Joe Arden Thomas, Jr.

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The name Joe Thomas might be a good one to drop at St. Peter's gate, provided the almighty security force can be convinced that one of several gospel performers with this name is being mentioned and not…
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The name Joe Thomas might be a good one to drop at St. Peter's gate, provided the almighty security force can be convinced that one of several gospel performers with this name is being mentioned and not one of the heathens who wrote rock & roll songs. One Joe Thomas could be mistaken for another without having to leave the world of sacred music; this artist could even be mixed up with his father without departing the ranks of one particular group, the noted Gospel Hummingbirds.

It was Joe Thomas, Sr. who started this excellent vocal group in the early '60s. His configuration of harmonizing broke up before achieving anything close to a national following. In the next decade, however, prodigal son Joe Arden Thomas, Jr. and partner Roy Tyler put forth a new Gospel Hummingbirds proposition. The second generation Thomas -- not to be mistaken for R&B crooner Joe (real name Joe Thomas, whose own background includes gospel -- proved to be a different kind of bandleader. He came up with a significant series of original gospel songs and helped in the delivery of instrumental style with steady playing on both guitar and bass.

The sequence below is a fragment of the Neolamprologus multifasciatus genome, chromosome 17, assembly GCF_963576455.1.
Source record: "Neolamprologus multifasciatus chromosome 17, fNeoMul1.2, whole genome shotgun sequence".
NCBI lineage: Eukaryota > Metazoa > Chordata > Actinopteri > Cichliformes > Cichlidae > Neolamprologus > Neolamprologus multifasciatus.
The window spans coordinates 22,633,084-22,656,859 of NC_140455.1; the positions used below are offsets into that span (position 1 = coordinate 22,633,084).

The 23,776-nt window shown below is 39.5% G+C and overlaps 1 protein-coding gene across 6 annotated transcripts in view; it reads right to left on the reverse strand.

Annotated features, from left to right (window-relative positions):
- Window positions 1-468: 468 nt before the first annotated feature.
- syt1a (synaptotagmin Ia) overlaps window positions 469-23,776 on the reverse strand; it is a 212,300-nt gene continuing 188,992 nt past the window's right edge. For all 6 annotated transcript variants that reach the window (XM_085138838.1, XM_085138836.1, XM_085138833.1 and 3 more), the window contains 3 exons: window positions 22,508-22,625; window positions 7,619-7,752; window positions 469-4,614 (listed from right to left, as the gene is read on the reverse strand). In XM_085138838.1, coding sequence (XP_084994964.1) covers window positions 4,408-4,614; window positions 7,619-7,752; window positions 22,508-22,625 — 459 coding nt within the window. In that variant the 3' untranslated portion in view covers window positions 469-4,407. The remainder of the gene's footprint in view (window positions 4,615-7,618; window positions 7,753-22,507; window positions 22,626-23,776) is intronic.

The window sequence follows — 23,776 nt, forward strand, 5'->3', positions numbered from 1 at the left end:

During the early '80s Thomas helped with an effort to release a pair of albums on a local imprint, W and E. Barnstorming through the Southern church circuit, the new version of the group eventually became one of the top attractions on the international gospel combo scene. The genre itself became a much more mainstream American attraction during this period, bolstered in part by classic rock's fervid embrace. The junior Thomas tenor shows up here and there in rocking music, even some Southern rock, but the group tends to credited as an entity rather than individually.